sg at sg at
Mon Feb 27 03:37:53 EST 1995

In article <3002945679.1.p00511 at>, "Jim Chinnis" <p00511 at> writes:
> Justin Baker writes:
>>At night, a diurnal animal is vulnerable to predation.  Right.  If it is
>>out and about, it will get eaten.  If it is hiding away in a warm place,
>>expending little energy, it will likely save itself from probable death.
>>In fact, if one considers the probabilities of predatory attack for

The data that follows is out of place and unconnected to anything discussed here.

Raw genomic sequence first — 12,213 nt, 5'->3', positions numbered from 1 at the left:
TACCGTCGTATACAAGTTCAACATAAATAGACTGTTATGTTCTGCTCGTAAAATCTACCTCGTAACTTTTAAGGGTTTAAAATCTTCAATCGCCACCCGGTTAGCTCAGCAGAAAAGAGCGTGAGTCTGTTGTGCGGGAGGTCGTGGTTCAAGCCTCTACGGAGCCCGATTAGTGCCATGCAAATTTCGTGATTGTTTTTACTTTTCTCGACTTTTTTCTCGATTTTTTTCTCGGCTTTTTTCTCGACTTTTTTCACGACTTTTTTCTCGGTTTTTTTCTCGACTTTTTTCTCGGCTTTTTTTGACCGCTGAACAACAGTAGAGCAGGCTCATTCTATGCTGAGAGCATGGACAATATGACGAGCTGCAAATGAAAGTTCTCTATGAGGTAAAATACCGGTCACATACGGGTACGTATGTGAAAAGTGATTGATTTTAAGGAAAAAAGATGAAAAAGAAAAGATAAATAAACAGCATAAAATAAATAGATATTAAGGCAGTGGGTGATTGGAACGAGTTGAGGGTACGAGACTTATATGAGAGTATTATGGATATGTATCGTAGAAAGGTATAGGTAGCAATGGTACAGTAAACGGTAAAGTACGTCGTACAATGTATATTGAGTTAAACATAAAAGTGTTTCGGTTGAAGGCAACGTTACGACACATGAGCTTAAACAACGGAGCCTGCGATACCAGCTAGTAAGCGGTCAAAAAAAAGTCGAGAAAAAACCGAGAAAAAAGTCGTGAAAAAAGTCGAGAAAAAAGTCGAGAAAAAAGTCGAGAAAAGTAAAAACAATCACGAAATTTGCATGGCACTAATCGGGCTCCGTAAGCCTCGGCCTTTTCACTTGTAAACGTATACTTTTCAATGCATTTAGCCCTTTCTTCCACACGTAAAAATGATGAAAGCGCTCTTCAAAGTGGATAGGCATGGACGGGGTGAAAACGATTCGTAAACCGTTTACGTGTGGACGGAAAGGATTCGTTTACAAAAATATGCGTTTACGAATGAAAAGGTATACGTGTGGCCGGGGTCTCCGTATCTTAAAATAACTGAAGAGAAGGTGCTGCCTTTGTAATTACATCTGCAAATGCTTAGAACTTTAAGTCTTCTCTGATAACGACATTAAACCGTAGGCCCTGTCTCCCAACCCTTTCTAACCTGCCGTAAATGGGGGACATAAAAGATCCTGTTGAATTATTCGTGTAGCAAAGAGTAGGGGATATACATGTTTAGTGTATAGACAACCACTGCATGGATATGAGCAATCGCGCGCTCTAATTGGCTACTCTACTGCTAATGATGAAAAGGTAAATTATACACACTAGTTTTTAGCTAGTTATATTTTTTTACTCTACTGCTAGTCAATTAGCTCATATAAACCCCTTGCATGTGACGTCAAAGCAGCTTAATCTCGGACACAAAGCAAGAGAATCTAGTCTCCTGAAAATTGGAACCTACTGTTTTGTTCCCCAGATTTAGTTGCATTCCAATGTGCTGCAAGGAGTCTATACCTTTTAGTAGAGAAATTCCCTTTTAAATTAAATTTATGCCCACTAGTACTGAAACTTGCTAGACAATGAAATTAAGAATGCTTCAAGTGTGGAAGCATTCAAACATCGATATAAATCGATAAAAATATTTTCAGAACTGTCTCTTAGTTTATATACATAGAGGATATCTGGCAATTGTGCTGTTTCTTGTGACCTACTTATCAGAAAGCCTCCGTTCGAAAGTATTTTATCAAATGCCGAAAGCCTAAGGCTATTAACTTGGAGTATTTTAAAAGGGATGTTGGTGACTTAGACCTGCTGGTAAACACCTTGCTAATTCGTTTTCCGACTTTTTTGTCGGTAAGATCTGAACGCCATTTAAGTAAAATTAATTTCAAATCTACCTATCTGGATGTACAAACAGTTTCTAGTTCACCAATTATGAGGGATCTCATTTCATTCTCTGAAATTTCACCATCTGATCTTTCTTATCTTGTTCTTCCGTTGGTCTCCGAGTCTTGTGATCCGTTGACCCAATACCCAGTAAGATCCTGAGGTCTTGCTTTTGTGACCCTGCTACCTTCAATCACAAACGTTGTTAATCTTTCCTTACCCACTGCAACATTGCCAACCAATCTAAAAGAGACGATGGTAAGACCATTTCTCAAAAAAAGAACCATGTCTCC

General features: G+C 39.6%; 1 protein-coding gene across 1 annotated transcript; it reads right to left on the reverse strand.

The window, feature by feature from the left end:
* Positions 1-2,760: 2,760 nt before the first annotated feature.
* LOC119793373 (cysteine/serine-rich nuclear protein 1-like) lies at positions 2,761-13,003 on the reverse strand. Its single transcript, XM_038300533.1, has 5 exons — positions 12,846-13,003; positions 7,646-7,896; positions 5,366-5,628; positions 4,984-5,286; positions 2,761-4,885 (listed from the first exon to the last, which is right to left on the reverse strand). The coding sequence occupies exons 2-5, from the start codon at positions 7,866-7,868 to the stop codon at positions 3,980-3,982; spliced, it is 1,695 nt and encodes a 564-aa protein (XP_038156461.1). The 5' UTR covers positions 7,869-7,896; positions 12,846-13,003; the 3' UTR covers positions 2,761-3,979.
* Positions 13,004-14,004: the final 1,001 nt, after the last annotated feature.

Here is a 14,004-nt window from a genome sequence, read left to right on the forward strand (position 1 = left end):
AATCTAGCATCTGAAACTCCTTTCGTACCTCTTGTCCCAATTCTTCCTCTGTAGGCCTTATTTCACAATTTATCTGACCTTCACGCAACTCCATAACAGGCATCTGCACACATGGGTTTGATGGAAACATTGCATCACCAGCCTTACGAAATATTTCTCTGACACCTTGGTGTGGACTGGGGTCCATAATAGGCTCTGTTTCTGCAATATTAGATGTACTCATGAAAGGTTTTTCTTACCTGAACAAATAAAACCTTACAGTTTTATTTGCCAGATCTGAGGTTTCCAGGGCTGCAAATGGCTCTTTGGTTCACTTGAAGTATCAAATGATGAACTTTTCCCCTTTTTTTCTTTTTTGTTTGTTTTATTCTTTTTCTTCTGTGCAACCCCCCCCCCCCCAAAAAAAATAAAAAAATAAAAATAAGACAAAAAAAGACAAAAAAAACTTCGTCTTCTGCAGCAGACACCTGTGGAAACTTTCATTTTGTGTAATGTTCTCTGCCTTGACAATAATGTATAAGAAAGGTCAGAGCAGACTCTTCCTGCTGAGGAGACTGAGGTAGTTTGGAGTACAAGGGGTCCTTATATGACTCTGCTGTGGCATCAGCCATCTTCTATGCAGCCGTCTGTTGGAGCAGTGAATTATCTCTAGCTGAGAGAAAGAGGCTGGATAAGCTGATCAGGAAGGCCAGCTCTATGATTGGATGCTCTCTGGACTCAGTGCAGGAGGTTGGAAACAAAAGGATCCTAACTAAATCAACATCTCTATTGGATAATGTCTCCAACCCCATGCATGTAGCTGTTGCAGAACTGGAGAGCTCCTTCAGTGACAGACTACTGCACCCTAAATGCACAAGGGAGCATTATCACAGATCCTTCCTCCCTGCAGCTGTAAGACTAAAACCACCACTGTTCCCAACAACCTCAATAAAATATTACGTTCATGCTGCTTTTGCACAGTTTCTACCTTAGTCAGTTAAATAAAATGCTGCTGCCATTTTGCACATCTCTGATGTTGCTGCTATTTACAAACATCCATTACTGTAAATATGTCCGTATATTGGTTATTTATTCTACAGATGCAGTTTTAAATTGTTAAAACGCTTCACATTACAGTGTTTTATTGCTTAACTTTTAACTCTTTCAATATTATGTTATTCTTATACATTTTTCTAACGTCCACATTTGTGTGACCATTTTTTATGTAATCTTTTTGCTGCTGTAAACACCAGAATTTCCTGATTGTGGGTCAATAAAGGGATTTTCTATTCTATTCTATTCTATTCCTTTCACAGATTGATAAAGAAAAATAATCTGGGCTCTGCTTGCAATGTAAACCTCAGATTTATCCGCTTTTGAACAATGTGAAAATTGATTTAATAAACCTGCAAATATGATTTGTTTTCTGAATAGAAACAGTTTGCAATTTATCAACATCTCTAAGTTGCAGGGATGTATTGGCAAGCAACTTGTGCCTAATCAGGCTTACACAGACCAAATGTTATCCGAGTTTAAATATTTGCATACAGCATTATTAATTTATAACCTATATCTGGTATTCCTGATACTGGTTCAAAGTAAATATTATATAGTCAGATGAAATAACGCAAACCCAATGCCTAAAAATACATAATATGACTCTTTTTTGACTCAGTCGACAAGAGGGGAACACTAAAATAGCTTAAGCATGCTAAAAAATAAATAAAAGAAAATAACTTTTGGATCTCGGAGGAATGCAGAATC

>>a diurnal species at night, it soon becomes obvious that by sleeping,
>>the species increases its evolutionary potency a good bit.
>>There may be obvious gaps in this theory, but overall I find that is a
>>useful one.  It also has some interesting preadaptive implications,
>>which may or may not be obvious.  I will not pursue those here.
>>I would appreciate any comments.

> Why do tigers, lions, and so many ferocious beasts sleep so darn much?

Also why dolphins, in order to avoid complete falling asleep and drowning,
sleep with one hemisphere at a time, rather than live without sleep at all? 

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